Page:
This research review offers a 34-article tour of recent advances and the current state of 5 important and booming areas of empirical methodology: Bayesian methods; modelling of temporal duration, dependence, and dynamics; network-analytic methodology; text, classification, and big-data analytic methods; methods for nonparametric and design-based causal inference. The prominent articles discussed in this review are written by leading scholars and break new ground, providing definitive statements of the current best practices in those respective areas. It describes the cutting-edge profile of modern empirical methodology for applied empirical analysis in political science. This is an essential resource for those studying and researching political methodology.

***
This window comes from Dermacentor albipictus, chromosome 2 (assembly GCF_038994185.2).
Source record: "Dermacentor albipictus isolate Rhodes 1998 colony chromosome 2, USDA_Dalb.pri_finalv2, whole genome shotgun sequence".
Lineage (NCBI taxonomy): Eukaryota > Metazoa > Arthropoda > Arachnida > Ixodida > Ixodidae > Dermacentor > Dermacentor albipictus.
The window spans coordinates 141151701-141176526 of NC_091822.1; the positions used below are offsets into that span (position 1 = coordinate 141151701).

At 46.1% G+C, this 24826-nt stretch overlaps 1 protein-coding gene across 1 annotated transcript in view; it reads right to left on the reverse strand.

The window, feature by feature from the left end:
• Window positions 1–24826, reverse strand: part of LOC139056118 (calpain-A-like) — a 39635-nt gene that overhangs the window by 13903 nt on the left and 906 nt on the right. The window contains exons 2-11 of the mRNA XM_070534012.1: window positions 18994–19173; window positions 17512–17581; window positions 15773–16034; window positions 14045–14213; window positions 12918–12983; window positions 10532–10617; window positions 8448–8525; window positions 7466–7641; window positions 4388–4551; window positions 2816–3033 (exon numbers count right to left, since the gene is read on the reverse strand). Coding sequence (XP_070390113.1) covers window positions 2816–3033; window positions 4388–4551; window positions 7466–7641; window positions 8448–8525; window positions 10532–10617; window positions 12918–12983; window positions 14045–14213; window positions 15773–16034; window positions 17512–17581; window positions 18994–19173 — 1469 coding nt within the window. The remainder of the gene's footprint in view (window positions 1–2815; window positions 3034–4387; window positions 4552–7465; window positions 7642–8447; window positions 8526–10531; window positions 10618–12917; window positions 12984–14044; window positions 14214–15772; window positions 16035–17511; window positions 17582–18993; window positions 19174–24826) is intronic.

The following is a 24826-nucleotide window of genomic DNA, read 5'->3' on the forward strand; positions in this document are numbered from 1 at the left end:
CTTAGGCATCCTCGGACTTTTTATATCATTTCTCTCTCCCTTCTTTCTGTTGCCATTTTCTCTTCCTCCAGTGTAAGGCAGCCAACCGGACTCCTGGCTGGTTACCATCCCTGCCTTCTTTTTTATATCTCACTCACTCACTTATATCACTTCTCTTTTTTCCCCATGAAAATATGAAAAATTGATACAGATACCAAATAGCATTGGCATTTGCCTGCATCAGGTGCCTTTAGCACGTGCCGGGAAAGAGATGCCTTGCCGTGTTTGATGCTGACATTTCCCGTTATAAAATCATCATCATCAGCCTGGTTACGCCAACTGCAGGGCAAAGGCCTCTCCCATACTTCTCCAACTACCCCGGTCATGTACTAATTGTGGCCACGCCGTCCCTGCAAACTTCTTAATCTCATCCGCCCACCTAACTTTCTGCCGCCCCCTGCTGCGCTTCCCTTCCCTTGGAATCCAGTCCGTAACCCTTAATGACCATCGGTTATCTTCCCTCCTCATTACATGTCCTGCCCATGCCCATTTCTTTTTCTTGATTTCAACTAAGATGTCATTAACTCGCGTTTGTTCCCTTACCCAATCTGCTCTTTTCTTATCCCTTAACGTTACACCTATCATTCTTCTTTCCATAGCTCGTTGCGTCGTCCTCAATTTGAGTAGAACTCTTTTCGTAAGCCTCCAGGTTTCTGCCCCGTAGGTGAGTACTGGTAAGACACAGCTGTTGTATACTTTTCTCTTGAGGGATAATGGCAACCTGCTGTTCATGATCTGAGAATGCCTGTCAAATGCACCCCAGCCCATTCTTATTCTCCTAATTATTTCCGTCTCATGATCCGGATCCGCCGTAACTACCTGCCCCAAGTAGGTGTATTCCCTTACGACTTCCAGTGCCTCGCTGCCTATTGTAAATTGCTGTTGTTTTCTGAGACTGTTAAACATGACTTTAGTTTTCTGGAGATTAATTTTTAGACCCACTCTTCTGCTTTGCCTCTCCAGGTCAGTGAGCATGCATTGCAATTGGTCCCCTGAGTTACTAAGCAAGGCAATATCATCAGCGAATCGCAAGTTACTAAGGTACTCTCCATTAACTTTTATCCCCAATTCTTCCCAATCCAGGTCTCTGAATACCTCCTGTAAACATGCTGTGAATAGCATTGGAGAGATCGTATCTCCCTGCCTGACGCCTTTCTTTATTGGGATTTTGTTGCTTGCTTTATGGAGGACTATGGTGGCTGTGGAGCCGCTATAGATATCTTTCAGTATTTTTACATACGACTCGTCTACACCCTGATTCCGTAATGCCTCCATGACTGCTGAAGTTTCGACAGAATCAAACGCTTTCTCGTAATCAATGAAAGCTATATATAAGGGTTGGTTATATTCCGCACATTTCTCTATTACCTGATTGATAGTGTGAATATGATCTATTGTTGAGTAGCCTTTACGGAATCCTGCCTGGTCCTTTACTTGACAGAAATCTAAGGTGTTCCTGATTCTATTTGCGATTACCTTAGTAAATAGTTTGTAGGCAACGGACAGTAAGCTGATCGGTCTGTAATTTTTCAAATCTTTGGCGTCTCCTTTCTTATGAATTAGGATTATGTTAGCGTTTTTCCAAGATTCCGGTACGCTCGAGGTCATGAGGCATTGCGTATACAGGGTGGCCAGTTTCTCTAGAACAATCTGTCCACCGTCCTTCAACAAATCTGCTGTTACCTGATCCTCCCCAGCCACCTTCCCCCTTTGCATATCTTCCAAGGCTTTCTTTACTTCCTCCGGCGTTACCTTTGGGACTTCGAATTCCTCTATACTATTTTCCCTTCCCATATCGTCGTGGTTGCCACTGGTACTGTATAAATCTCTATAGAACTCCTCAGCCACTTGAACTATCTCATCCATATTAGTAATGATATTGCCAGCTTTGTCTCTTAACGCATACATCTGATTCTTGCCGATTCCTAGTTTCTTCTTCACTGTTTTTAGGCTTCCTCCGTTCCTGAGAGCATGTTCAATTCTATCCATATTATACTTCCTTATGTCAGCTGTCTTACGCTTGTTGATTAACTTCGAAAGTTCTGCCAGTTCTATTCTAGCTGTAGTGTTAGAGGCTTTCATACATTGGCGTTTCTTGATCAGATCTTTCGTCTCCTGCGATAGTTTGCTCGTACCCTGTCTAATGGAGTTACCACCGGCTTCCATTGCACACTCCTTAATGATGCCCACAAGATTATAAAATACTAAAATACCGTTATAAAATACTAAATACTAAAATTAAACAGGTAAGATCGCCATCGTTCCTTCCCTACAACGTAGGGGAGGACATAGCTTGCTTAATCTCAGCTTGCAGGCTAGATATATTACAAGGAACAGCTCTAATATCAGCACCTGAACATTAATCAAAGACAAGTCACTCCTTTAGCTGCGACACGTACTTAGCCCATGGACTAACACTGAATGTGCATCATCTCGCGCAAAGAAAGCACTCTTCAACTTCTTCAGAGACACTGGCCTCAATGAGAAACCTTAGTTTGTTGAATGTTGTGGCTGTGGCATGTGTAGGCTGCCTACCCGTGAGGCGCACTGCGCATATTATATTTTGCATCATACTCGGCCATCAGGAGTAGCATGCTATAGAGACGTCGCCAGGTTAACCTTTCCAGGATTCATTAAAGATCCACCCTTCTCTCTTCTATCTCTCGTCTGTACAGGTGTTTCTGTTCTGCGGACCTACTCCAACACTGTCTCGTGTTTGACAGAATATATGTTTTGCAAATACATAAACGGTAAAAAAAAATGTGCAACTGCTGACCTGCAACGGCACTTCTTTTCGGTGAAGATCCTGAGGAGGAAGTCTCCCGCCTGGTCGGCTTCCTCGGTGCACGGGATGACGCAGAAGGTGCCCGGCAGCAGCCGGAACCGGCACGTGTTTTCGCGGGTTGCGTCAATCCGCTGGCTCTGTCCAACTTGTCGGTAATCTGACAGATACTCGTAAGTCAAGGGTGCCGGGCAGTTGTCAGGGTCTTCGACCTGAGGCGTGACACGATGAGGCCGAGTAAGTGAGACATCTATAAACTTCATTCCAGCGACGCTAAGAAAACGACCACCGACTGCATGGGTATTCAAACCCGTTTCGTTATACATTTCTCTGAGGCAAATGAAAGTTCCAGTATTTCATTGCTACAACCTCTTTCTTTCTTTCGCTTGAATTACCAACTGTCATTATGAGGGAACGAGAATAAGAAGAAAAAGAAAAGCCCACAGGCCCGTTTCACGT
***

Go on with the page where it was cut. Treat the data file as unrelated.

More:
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Robert J. Franzese Jr.
The Centrality of By-Products of Social Research
Edited by Rosalind Edwards, John Goodwin, Henrietta O’Connor and Ann Phoenix
This book asks the important question; Can the by-products of research activity be treated as data and of research interest in themselves? This groundbreaking interdisciplinary volume considers the analytic value of a range of ‘by-products’ of social research and reading. These include electronically captured paradata on survey administration, notes written in the margins of research documents and literary texts, and fieldnotes and ephemera produced by social researchers. Revealing the relational nature of paradata, marginalia and fieldnotes, contributions examine how the craft of studying and analysing these by-products offers insight into the intellectual, social and ethical processes underpinning the activities of research and reading.